Posted on: January 29, 2021, 06:41h.
Last updated on: January 29, 2021, 06:41h.
Minnesota’s sports betting bill arrived at the legislature in Saint Paul Thursday, as had been widely anticipated. The bipartisan legislation would legalize sports books in the North Star State, initially the land-based variety at casinos and racetracks. Then it would eventually move online through casinos only.
The bill was introduced by State Sen. Karla Bigham (D-Cottage Grove) and State Rep. Pat Garofalo (R-Farmington). They told local ABC affiliate WDIO Thursday that the bill would establish consumer protections and would be good for the regional economy.
“We have a lot of sporting events that are hosted here in Minnesota,” Bigham said. “The Super Bowl, the NFL draft maybe, the NAA tournaments, different things like that. This would enhance the consumer experience in that and drive economic activity.”
“The important thing is to let Minnesotans do legally what they are already doing underground and that is to have a safe and regulated sports gambling market in Minnesota,” Garofalo added.
Onerous Tax on Handle
The bill proposes a “six percent tax on wagers at a casino or racetrack” and an “eight percent tax on wagers placed online.” This appears to propose taxing a sports book’s handle, rather than its gross gaming revenue, as is standard in the industry.
If that’s the case, it would be excessive. Considering that sports books’ hold percentage (the percentage of the handle they keep after winnings are paid out) is typically between 5 and 10 percent, they could see the entirety of their gross gaming revenues swallowed up by tax, leaving them with nothing.
The alternative would be to raise their hold percentage by increasing the vig, which would mean offering uncompetitive odds. That would be bad for the Minnesota consumer, although possibly a very good thing for Iowa’s sports betting markets.
Perhaps fortunately, then, the bill in its current form looks like a heavy lift. Despite Gov. Tim Walz’s assurances that he is “open to the possibility” of sports betting, Senate Majority Leader Paul Gazelka (R) was less optimistic this week.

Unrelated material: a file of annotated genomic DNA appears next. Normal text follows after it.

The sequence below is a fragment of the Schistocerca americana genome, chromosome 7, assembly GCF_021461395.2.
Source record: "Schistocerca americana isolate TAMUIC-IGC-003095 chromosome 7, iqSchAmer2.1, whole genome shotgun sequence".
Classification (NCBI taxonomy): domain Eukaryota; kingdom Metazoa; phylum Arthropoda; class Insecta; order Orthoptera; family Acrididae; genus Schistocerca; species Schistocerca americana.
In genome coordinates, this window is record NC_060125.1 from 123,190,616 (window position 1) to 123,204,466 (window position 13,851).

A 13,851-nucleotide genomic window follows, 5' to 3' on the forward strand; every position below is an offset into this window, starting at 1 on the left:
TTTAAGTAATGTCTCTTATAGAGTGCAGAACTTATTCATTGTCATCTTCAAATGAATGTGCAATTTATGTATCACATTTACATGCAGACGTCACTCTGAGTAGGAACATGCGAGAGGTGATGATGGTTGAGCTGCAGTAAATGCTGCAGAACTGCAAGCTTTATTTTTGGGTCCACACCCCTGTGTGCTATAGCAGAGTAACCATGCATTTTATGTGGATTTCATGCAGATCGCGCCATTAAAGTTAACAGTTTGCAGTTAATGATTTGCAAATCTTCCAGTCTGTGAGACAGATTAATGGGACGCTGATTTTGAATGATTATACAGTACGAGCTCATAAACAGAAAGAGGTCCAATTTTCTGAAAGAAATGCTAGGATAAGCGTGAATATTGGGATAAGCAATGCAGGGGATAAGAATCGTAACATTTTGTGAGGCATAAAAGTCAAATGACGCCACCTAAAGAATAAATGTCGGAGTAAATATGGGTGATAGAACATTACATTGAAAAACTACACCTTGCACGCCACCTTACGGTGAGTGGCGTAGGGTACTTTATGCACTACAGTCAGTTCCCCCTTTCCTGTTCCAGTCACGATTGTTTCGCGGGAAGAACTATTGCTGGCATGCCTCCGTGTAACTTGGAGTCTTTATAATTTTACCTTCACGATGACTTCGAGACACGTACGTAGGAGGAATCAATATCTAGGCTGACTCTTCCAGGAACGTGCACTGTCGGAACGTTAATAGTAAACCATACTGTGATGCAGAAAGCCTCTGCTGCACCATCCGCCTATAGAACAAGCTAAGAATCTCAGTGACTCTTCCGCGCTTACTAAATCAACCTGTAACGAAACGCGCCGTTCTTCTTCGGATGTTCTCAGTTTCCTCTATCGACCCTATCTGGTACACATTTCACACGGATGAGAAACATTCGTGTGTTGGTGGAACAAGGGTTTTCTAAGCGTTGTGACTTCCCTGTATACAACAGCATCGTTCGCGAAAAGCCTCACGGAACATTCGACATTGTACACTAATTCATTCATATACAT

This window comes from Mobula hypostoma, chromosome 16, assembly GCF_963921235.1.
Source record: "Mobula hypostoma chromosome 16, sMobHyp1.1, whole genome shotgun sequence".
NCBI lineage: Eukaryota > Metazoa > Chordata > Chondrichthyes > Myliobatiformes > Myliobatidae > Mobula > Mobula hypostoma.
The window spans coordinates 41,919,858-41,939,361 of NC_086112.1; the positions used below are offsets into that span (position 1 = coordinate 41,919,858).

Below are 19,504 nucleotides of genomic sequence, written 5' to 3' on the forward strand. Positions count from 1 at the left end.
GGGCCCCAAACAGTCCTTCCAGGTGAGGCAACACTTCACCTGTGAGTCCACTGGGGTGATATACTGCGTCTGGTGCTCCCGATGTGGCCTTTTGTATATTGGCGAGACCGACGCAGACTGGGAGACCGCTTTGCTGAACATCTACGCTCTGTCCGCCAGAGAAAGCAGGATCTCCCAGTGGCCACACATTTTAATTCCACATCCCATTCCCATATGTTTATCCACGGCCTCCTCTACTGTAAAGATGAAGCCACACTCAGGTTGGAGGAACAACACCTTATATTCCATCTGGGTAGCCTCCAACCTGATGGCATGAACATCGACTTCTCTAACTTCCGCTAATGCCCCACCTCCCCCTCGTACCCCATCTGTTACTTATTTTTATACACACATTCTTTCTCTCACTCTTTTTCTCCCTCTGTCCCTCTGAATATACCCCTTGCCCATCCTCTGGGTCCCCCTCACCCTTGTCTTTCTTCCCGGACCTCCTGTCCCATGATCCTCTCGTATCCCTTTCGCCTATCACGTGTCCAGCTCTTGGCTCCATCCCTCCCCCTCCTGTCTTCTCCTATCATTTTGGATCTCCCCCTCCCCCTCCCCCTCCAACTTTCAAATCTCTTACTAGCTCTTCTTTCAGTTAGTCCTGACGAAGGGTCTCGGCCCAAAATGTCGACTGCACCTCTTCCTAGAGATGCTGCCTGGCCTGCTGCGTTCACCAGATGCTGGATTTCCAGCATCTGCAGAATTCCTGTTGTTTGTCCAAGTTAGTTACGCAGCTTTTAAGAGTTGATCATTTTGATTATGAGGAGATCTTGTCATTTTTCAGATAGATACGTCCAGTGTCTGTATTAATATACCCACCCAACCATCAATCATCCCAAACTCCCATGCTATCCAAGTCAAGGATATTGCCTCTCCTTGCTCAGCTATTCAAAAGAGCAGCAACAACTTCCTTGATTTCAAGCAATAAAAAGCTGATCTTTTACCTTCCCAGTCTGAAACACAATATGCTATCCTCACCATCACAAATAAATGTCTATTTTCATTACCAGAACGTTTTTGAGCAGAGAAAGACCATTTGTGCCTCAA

Any major policy item that has a lot of disagreement I don’t foresee happening this year, but in addition, many of us just don’t think it’s the right thing to do for Minnesota,” Gazelka said.
Tribes Don’t Want Minnesota Sports betting
And then there are the state’s 11 federally recognized tribes, who between them control 21 casinos. In 2019, the tribes said they did not want sports betting in their casinos and would actively oppose any legislative effort to introduce it.
That’s because they’re pretty happy with the status quo. Minnesota tribes were some of the first in the US to negotiate compacts with their state following the passage of the Indian Gaming Regulation Act (IGRA), 1988. And unlike others, Minnesota’s tribal operators do not contribute a portion of their revenues to state coffers.
State lawmakers would like them to, though, and so the tribes are mistrustful of any initiative that might bring them within 20 miles of a negotiating table.
With no revenue-share payments to threaten to withhold, the tribes may have a sweet deal, but they also have less leverage in their negotiations than those in other states.
IGRA is a federal law that only permits tribal gaming on sovereign reservations. And so, for the tribes to offer sports betting, it would likely require some form of renegotiation of their compacts with the state, which would then need to be signed off by the Interior Department.
The tribes would rather not go there. And with the regular legislative session due to finish at the end of May, the bill’s backers will have a lot of convincing to do over the next four months.